As soon as I set foot in the icey water a chill shot up my back. I progressed until my shoes filled and my knees numbed. The cold, humid air enveloped my upper body. I dropped my fly and with a flash of blue from my fly rod, sent a side armed cast aflight. Leaning forward awkwardly to avoid hooking a tree positioned directly in the most opportune casting lane I muscled the cast to the head of the pool. The fly plopped down dangerously close to the overhanging sapling and sunk, leaving the bright orange indicator to signal its fate. After retrieving the cast with no take I dropped the fly another two feet from the indicator to ensure the fly hit home. The next cast was the first in a succession of casts which brought fish to hand. Not all were memorable, but some were.
After hooking into a particularly small trout I caught my first glimpse of The Beast. As the troutlet scurried about the pool a massive shadow emerged from the depths beneath a complex cross current near the opposite bank. The small trout came to hand with minimal resistance as The Beast sunk back into the shadowy depths. Fish came to hand with relative consistency over the next 45 minutes. The Beast would occasionally show himself even coming within a few feet of my now numb lower extremities. I can’t be certain why but despite ample opportunity to target him I simply continued going after the rank and file cadets still at attention on the bottom of the pool. No change of fly, no cast in his direction.
By around 630pm over two dozen trout had seen the bottom of my net. With cold, damp air permeating my upper body and numbness climbing up my legs I decided the time was now to target The Beast. He chased my last catch almost to the net and instead of retreating to the depths sat tantalizingly close. No overhangs reached for my cast. No cross currents threatened to twist an otherwise perfect drift. Nearby trees held their leaves in anticipation and the water cleared.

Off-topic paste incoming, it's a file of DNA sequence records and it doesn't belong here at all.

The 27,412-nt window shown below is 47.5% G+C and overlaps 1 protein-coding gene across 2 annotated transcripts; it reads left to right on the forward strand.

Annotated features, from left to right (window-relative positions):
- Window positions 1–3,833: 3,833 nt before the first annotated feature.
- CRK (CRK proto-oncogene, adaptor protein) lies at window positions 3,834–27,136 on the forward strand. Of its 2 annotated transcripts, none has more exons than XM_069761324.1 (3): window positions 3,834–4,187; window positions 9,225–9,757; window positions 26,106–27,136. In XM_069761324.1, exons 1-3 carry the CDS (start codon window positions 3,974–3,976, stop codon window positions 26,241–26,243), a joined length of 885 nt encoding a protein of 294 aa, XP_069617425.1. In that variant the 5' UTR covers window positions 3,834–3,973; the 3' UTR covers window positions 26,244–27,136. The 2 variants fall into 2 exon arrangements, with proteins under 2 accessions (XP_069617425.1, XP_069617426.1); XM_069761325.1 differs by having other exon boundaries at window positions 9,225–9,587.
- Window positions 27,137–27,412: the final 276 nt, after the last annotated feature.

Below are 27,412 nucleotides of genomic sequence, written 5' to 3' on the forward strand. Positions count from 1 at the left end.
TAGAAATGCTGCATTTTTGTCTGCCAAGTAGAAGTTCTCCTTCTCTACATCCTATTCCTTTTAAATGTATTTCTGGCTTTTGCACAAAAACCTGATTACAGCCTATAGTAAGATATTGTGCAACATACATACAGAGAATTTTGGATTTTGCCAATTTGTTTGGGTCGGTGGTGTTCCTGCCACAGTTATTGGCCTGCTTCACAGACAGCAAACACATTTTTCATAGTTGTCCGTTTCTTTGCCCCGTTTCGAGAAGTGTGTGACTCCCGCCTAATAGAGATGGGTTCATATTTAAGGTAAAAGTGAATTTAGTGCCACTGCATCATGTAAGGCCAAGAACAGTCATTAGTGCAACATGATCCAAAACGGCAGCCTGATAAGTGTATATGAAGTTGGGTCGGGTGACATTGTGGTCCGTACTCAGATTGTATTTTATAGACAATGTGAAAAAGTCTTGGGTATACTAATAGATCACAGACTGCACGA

After numerous sightings of The Beast I was developing a composite.
The Beast started with a sharply bent kype jaw and ended with a powerful, squared paddle of a tail. The fish’s body was deep and wide, colored in greenish brown and punctuated by black and red spots circled by silver. The fish’s belly shone buttery yellow. I’d estimated the fish’s length at 25-28 inches and heavy, easily the largest fish for a good distance up and downstream.
I’d made that fortuitous cast without consideration for the inadaquacy of my 7′ 9″ three weight fly rod. The fly nearly bonked The Beast between his eyes. The gaping paleness of his mouth flashed and my bright orange indicator served its purpose. I slowly, yet firmly raised the three weight up and back. The rod nearly doubled over as the fish lumbered slowly, but consistently upstream. Initially he was as uncertain as I was sure he was hooked. After about ten feet of steady lumber he rocketed upstream, out of the pool, through the nest riffle, and well into the next run. I clumsily took chase as the sediment sucked at my feet in hopes of dashing my pursuit. Mud and water splashed me soaking my clothes. With backing beginning to show and my reel screaming in pain I maintained composure.